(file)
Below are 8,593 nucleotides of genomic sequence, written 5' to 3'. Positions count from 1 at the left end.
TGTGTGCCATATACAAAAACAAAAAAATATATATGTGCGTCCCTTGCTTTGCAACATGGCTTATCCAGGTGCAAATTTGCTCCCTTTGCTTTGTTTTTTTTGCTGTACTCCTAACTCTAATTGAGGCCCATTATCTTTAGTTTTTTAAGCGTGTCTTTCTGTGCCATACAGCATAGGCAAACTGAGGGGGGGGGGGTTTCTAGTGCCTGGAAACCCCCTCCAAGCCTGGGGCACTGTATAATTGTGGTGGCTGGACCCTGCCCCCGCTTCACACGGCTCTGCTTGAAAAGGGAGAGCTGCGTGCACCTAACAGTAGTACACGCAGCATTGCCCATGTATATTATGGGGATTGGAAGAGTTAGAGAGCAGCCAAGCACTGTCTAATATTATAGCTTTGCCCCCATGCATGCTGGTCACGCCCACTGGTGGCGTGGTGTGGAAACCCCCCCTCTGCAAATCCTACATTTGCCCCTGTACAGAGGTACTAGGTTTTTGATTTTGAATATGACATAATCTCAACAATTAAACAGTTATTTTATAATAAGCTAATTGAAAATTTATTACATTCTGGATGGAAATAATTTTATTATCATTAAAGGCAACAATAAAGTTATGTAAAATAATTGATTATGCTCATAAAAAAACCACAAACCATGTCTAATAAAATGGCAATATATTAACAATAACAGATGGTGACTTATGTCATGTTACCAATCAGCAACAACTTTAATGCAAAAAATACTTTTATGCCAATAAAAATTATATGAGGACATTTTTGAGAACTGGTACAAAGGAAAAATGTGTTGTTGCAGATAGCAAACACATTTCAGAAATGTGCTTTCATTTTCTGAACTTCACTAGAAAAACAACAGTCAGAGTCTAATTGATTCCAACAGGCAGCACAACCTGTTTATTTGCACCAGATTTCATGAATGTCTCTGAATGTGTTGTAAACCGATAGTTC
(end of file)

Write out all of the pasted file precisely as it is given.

Below are 8,593 nucleotides of genomic sequence, written 5' to 3'. Positions count from 1 at the left end.
TGTGTGCCATATACAAAAACAAAAAAATATATATGTGCGTCCCTTGCTTTGCAACATGGCTTATCCAGGTGCAAATTTGCTCCCTTTGCTTTGTTTTTTTTGCTGTACTCCTAACTCTAATTGAGGCCCATTATCTTTAGTTTTTTAAGCGTGTCTTTCTGTGCCATACAGCATAGGCAAACTGAGGGGGGGGGGGTTTCTAGTGCCTGGAAACCCCCTCCAAGCCTGGGGCACTGTATAATTGTGGTGGCTGGACCCTGCCCCCGCTTCACACGGCTCTGCTTGAAAAGGGAGAGCTGCGTGCACCTAACAGTAGTACACGCAGCATTGCCCATGTATATTATGGGGATTGGAAGAGTTAGAGAGCAGCCAAGCACTGTCTAATATTATAGCTTTGCCCCCATGCATGCTGGTCACGCCCACTGGTGGCGTGGTGTGGAAACCCCCCCTCTGCAAATCCTACATTTGCCCCTGTACAGAGGTACTAGGTTTTTGATTTTGAATATGACATAATCTCAACAATTAAACAGTTATTTTATAATAAGCTAATTGAAAATTTATTACATTCTGGATGGAAATAATTTTATTATCATTAAAGGCAACAATAAAGTTATGTAAAATAATTGATTATGCTCATAAAAAAACCACAAACCATGTCTAATAAAATGGCAATATATTAACAATAACAGATGGTGACTTATGTCATGTTACCAATCAGCAACAACTTTAATGCAAAAAATACTTTTATGCCAATAAAAATTATATGAGGACATTTTTGAGAACTGGTACAAAGGAAAAATGTGTTGTTGCAGATAGCAAACACATTTCAGAAATGTGCTTTCATTTTCTGAACTTCACTAGAAAAACAACAGTCAGAGTCTAATTGATTCCAACAGGCAGCACAACCTGTTTATTTGCACCAGATTTCATGAATGTCTCTGAATGTGTTGTAAACCGATAGTTC